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The other day, I talked about the new gas mileage law, which will require car manufacturers to increase the fuel economy their fleets obtain by 2016. For the environment, this is a step forward, leading to decreased overall carbon emissions and better mpg’s in cars. Naturally, this will also increase new car costs as car makers dump resources in R and D to create more efficient vehicles. But this bill might provide an unexpected injury to another part of the auto market: the luxury car industry.
Remember that car manufacturers must have a fleet average of about 35.5 miles per gallon. For large companies like GM and Ford, this is pretty feasible, considering the high number of models these firms produce. Even lower-end luxury brands like BMW should be all right meeting these standards, especially considering the high mileage makes already coming out. But what about the really high-end performance cars like Porsches and Aston Martins?
If the makers of the fast cars are large manufacturers, these regulations should be pretty easy to overcome. Consider Ferrari, which just released the fastest road car in the company’s history, the 599 GTO. Ferrari is owned by Fiat SpA, which luckily is already selling fuel efficient vehicles in the US. But brands that don’t sell cars besides luxury autos in the US are scrambling for ways to meet this regulation, like developing smaller, more fuel efficient cars (both Aston Martin and Jaguar are trying that route). Tiny (fewer than 5,000 vehicles sold per year) manufacturers are hoping that the EPA makes special allowances for them since the government agency has said these companies will get their own rules. Larger car makers (50-400k cars) are allowed to have 25,000 cars per year exceed mileage targets without being penalized.
And let’s not forget that fuel efficiency and carbon emissions regulations are not unique to America. Most developed countries in the world have to adhere to standards which get more strict all the time. In fact, the US is lagging behind in the regulations game.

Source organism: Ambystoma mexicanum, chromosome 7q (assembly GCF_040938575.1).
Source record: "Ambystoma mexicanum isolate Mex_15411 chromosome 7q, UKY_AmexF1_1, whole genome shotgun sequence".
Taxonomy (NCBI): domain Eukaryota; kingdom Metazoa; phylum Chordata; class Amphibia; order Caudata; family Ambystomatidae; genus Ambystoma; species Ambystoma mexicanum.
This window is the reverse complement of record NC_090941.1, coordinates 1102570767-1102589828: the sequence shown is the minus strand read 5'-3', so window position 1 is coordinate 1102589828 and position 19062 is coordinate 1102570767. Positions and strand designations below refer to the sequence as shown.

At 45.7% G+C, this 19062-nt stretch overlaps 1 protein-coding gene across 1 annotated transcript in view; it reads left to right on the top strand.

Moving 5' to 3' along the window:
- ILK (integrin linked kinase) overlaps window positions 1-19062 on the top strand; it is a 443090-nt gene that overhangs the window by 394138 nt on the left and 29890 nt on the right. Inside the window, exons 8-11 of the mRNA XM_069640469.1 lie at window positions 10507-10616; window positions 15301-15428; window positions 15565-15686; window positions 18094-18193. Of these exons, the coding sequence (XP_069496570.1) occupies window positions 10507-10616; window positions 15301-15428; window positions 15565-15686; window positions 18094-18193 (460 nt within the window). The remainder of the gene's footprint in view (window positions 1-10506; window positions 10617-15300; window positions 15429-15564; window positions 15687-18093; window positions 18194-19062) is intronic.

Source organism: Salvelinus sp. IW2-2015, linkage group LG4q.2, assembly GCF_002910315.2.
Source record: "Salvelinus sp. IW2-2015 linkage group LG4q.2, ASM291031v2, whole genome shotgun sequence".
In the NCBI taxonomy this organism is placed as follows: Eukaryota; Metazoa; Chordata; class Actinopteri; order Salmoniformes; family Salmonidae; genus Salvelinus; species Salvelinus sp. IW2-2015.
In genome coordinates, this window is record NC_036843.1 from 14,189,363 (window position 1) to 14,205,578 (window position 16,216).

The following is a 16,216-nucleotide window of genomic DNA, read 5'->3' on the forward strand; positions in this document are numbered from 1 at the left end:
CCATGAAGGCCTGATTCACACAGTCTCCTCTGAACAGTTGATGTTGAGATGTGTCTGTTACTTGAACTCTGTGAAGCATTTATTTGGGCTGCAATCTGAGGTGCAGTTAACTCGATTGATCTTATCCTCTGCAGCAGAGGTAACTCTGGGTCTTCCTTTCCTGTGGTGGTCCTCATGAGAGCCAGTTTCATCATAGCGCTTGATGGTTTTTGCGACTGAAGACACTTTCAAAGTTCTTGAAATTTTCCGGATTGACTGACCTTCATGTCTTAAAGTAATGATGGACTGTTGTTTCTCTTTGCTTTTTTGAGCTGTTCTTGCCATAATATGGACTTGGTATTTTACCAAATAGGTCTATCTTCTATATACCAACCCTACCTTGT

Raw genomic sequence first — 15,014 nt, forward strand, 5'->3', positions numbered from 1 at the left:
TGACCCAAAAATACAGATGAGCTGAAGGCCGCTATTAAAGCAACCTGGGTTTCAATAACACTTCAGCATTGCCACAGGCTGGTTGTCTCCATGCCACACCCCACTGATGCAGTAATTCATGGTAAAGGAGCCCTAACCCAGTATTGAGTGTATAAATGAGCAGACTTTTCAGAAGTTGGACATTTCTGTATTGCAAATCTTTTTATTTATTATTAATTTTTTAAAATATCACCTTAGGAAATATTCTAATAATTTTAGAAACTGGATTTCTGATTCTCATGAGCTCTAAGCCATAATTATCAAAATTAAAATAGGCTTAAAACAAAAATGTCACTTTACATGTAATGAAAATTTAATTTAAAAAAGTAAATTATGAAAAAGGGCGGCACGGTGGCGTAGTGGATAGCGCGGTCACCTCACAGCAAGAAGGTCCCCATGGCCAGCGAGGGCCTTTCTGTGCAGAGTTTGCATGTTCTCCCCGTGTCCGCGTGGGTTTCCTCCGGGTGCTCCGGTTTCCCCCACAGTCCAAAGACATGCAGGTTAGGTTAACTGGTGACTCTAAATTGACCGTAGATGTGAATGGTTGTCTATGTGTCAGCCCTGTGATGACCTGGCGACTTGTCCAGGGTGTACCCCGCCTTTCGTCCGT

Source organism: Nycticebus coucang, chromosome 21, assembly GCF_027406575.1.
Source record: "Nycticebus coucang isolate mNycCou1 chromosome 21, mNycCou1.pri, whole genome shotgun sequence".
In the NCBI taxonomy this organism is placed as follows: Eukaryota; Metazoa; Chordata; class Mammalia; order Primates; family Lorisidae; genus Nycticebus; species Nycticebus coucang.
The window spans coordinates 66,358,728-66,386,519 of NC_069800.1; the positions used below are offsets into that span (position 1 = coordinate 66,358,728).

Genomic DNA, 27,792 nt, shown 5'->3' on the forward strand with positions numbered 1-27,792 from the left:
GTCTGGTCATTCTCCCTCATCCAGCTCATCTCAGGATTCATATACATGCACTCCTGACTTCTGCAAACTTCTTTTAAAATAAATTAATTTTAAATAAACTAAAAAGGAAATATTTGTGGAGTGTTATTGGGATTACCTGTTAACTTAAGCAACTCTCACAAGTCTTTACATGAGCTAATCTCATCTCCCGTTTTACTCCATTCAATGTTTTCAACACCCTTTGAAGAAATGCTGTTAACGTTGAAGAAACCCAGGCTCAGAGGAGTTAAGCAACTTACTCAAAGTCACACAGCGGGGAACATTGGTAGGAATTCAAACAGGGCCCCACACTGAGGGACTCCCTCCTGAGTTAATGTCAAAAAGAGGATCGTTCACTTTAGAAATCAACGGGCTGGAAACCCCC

So what exactly does this mean? Will our favorite high performance car makers be able to punch out a few efficient models to keep the sportiest vehicles on the road? I’ve said this before – I love fast cars, even if I may never own one. But can they remain on our highways indefinitely? Or will there come a time when they’re chained to closed tracks?
Maybe others agonized over a similar decision decades ago when horses were replaced by horsepower. Maybe carriage drivers were sad to put their high-stepping ponies in the barn and resigned themselves to riding and driving them for sport instead of transportation. Will luxury cars as we know it be kept merely for hobby instead of a way of getting around? I know that most Aston Martin drivers aren’t slogging through their daily commutes like James Bond, but these new regulations may dramatically change the fast cars we all love. The divide between transportation and sport might keep growing.
The ice is a-melting – check this out if you don’t believe me. And I’m not talking about an iceberg here or there. Think Antarctica. Or all of Greenland’s ice (which is a mass almost three times the size of Texas).
Right now, Antarctica is losing about 139 billion tons of ice per year. The ice melts and goes into the ocean, in turn raising sea levels. Most experts believe sea levels would rise around 20 feet if all of Greenland’s ice melted. If all of the Eastern Antarctic Ice Sheet melted, sea levels would increase by around 180 feet. Still think this might not be a big deal? Check out these projections:
Now, I am aware that many people don’t believe that global warming is a problem. They say that the earth has gone through such temperature fluctuations for countless years. They say that various trends are normal.
Guess what? They’re right. The earth does go through periods of warming and cooling naturally. But here’s the catch: the planet is heating up way too fast, and it’s because of what we’re doing. We are releasing greenhouse gases into the atmosphere (like carbon dioxide and methane) and they’re getting stuck there through the greenhouse effect.
In the US, car emissions account for about a quarter of carbon dioxide (CO2) produced. In China and India, this percentage is even greater. So perhaps if you would like to stay above water and don’t particularly want polar bears hanging out in your backyard, it might be prudent to reconsider your driving habits. Need a new car? Get one with better gas mileage. Driving to work? Hitch a ride with a friend. I think change is possible, but that doesn’t mean it isn’t hard. The thing is, we’ve got to start somewhere!